• Determine the toxic properties of the chemical(s);
  • Generally, any “chemical resistant” glove can be used for dry powders;
  • For mixtures and formulated products (unless specific test data is available), select a glove on the basis of the chemical component with the shortest breakthrough time, since it is possible for solvents to carry active ingredients through polymeric materials; and
  • Be sure employees can remove the gloves in such a way as to prevent skin contamination.


Teach employees to wash hands often to prevent a build-up of sweat and dirt. It’s this combination that can cause skin irritation for the glove wearer. Check gloves for cracks and holes, especially at the tips and between the fingers and replace worn or damaged gloves promptly. Keep gloves clean and dry as much as practical and it’s a good idean to keep a spare pair of gloves for unexpected damage or loss.

Torso Protection

Many hazards can threaten the torso:
  • Heat,
  • Splashes from hot metals and liquids,
  • Impacts and cuts,
  • Acids, and
  • Radiation.
A variety of protective clothing is available, including vests, jackets, aprons, coveralls, and full body suits.


Wool and specially treated cotton are two natural fibers which are fire-resistant and comfortable since they adapt well to changing workplace temperatures.
Duck, a closely-woven cotton fabric, is good for light duty protective clothing. It can protect against cuts and bruises on jobs where employees handle heavy, sharp, or rough material.
Heat-reflecting clothing such as leather is often used to guard against dry heat and flame. Rubber and rubberized fabrics, neoprene, and plastics give protection against some acids and chemicals.
Disposable suits of paper-like material are particularly important for protection from dusty materials or materials that can splash. If the substance is extremely toxic, a completely enclosed suit may be necessary. The clothing should be inspected to assure proper fit and function for continued protection.

Hearing Protection

Exposure to high noise levels can cause hearing loss or impairment. It can create physical and psychological stress. There is no cure for noise-induced hearing loss, so the prevention of excessive noise expossure is the only way to avoid hearing damage. Specifically designed protection is required, depending on the type of noise encountered.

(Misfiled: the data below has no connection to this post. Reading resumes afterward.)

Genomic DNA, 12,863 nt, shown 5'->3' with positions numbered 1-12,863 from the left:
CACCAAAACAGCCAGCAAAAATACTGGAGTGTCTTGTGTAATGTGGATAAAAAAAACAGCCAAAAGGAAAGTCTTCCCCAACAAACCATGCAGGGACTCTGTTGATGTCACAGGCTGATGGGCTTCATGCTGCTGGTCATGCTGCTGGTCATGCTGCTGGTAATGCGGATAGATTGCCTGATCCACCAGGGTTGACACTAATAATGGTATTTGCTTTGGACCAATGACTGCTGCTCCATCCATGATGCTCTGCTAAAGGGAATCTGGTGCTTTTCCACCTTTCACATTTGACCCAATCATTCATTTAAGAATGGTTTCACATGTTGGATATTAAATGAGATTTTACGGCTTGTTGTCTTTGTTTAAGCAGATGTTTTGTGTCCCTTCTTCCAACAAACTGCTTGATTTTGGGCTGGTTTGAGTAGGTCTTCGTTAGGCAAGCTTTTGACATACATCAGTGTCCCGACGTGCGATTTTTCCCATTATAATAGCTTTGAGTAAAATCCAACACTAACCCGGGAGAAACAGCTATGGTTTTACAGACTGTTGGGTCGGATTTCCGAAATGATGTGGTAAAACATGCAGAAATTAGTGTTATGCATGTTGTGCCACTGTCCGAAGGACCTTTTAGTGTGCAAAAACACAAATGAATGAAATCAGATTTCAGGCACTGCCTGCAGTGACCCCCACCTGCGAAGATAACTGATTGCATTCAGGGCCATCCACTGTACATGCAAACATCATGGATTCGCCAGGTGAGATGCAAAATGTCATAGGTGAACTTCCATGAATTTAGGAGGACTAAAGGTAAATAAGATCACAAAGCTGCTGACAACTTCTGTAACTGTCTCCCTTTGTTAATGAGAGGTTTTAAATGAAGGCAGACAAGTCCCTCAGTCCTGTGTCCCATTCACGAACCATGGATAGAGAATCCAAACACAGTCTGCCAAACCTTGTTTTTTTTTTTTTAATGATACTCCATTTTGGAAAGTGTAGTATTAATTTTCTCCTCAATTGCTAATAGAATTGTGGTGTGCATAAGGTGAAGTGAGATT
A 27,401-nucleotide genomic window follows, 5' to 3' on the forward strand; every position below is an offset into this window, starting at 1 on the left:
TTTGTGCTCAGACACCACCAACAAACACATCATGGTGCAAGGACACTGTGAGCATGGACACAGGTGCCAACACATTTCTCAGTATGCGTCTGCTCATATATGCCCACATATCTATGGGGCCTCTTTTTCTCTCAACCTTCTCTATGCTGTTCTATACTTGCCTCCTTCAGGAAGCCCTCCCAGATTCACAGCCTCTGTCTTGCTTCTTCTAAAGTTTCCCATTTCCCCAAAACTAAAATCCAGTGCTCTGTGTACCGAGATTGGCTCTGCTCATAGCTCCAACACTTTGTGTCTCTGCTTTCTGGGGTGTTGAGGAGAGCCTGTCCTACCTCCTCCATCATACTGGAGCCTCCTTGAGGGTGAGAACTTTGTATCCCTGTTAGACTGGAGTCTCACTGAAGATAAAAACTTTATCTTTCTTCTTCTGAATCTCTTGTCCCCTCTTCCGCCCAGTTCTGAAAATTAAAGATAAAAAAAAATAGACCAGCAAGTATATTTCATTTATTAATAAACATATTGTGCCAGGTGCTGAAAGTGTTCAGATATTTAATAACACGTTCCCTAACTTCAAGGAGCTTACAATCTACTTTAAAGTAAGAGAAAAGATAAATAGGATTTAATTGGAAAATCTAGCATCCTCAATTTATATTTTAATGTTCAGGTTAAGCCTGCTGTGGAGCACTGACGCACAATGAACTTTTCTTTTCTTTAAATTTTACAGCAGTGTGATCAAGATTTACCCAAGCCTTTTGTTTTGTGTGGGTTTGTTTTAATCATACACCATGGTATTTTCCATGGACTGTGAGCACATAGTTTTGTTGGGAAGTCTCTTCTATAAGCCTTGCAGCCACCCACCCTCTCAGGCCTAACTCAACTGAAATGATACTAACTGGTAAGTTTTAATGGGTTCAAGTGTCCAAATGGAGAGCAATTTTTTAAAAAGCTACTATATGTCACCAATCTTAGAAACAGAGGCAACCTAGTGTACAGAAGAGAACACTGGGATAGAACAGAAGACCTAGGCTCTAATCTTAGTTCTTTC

Preformed or molded ear plugs should be individually fitted by a professional. Waxed cotton, foam, or fiberglass wool earplugs are self-forming. When properly inserted, they work as well as most molded earplugs.
Some earplugs are disposable, to be used one time and then thrown away. The non-disposable type should be cleaned after each use for proper protection. Plain cotton is ineffective as protection against hazardous noise.
Earmuffs need to make a perfect seal around the ear to be effective. Glasses, long sideburns, long hair, and facial movements, such as chewing, can reduce protection. Special equipment is available for use with glasses or beards.
For extremely noisy situations, earplugs should be worn in addition to earmuffs. When used together ear-plugs and earmuffs change the nature of sounds; all sounds are reduced including one’s own voice, but other voices or warning signals are easier to hear.


Disposable and reusable earplugs:
  • Wash hands and inspect plugs before insertion;
  • Wash reusable plugs daily and store in a clean case;
  • Replace plugs that are hard or discolored as soon as possible;
  • Make sure the plug fits properly inside the ear canal. If done correctly, the wearer’s voice will sound louder to him/her; and
  • With headband plugs, do not bend or twist the band.
  • Check cushions with each use and wash them as needed; and
  • Ensure that there is a tight fit as loose muffs will not reduce the noise.